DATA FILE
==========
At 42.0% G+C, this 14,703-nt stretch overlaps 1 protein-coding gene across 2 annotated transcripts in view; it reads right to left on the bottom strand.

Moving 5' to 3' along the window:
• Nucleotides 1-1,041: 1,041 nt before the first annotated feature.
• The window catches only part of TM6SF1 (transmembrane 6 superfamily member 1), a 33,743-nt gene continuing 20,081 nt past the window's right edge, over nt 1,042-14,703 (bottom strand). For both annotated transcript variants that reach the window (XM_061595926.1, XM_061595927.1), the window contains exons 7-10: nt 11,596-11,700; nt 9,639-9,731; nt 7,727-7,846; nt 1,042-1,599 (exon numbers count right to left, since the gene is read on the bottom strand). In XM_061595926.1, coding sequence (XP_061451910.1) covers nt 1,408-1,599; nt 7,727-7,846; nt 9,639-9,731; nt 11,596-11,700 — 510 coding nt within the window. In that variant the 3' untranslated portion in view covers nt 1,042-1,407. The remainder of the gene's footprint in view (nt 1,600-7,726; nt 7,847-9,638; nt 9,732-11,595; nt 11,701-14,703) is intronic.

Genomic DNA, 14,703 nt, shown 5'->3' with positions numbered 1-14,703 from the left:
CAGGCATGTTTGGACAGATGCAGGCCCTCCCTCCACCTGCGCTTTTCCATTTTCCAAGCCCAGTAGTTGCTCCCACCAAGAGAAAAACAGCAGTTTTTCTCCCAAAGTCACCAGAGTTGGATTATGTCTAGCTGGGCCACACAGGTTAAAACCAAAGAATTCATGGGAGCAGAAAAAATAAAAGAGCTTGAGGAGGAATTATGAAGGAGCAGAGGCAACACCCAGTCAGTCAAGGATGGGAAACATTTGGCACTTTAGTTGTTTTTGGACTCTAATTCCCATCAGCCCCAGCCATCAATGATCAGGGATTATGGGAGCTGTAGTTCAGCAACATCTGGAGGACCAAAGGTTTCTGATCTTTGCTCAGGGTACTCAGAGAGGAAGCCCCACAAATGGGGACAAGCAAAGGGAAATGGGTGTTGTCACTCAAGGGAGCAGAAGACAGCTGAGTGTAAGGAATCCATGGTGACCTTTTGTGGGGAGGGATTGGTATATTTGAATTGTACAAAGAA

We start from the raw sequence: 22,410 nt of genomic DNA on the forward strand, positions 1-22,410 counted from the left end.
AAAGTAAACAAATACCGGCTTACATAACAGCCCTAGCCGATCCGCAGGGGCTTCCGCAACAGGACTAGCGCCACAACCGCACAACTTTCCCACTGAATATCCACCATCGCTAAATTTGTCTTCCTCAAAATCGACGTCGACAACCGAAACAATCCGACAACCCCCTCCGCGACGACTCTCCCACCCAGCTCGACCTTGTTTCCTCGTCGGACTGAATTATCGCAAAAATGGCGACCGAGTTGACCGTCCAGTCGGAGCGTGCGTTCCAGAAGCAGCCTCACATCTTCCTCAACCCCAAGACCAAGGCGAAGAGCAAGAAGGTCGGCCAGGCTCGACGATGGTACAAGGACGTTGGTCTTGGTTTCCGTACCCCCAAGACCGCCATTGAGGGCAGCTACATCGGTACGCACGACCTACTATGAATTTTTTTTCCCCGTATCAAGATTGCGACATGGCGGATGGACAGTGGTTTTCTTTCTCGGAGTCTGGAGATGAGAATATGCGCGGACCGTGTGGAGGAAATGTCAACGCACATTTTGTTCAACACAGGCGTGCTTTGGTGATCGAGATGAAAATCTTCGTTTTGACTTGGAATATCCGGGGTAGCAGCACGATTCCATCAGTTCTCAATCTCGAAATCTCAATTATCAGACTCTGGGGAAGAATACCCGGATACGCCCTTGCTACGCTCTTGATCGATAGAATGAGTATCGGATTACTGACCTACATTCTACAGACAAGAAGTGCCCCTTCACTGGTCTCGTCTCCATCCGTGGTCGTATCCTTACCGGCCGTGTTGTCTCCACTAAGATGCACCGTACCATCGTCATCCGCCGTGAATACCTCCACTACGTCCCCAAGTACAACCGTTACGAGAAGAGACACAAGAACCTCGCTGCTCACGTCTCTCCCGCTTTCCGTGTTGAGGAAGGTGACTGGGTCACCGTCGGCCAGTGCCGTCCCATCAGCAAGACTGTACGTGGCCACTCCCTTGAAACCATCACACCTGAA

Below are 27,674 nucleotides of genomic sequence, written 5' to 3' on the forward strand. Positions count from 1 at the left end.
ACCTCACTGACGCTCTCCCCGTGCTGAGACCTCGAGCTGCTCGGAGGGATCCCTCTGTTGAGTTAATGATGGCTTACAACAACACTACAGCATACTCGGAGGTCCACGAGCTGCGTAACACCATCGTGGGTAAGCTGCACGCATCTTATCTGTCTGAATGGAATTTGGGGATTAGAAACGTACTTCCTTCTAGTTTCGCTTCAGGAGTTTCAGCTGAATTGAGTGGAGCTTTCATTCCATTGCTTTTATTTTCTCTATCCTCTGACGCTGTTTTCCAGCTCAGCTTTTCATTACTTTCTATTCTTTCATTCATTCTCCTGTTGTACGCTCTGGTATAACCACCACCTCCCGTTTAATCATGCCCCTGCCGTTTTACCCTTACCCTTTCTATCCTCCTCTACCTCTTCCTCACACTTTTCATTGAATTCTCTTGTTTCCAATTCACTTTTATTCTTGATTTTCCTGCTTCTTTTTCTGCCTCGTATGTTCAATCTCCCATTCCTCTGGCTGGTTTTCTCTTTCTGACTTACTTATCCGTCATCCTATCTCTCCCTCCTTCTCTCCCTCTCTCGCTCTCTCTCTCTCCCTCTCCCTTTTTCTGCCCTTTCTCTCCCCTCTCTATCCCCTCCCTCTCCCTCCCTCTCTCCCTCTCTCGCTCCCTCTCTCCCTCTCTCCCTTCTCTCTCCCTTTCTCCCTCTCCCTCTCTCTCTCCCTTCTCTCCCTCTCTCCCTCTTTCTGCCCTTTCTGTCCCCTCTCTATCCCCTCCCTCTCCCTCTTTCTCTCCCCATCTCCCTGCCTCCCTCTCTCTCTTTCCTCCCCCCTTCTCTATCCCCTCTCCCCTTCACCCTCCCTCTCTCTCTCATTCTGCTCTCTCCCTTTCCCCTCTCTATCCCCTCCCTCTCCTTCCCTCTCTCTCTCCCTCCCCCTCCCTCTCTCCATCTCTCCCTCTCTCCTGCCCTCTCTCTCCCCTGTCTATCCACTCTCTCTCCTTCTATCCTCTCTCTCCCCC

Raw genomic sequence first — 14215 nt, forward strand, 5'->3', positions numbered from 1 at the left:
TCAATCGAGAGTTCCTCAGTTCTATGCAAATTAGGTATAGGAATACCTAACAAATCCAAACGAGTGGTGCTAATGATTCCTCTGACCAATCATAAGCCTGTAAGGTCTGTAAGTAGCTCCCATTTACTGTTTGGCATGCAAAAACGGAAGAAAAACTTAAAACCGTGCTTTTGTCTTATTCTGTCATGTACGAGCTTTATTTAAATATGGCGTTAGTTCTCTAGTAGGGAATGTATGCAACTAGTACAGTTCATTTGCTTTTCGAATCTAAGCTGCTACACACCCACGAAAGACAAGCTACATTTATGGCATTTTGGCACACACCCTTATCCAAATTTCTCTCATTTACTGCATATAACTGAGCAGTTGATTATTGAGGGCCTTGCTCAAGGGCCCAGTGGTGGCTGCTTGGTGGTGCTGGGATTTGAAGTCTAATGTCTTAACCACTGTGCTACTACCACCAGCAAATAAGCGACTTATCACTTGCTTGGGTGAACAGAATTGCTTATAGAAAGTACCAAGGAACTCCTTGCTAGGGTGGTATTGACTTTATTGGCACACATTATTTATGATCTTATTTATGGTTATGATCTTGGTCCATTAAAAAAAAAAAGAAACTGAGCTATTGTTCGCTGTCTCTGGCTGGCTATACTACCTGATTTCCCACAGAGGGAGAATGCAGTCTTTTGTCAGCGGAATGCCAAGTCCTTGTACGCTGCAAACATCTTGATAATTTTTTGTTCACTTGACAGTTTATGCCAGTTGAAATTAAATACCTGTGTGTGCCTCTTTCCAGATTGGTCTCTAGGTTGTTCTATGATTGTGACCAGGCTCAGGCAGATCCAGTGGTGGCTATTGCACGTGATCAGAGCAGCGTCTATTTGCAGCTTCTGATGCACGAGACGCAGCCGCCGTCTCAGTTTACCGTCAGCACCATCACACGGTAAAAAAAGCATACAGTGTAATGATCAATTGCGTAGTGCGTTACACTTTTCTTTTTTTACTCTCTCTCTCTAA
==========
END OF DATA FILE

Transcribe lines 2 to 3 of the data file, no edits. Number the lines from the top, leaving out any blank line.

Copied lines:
Moving 5' to 3' along the window:
• Nucleotides 1-1,041: 1,041 nt before the first annotated feature.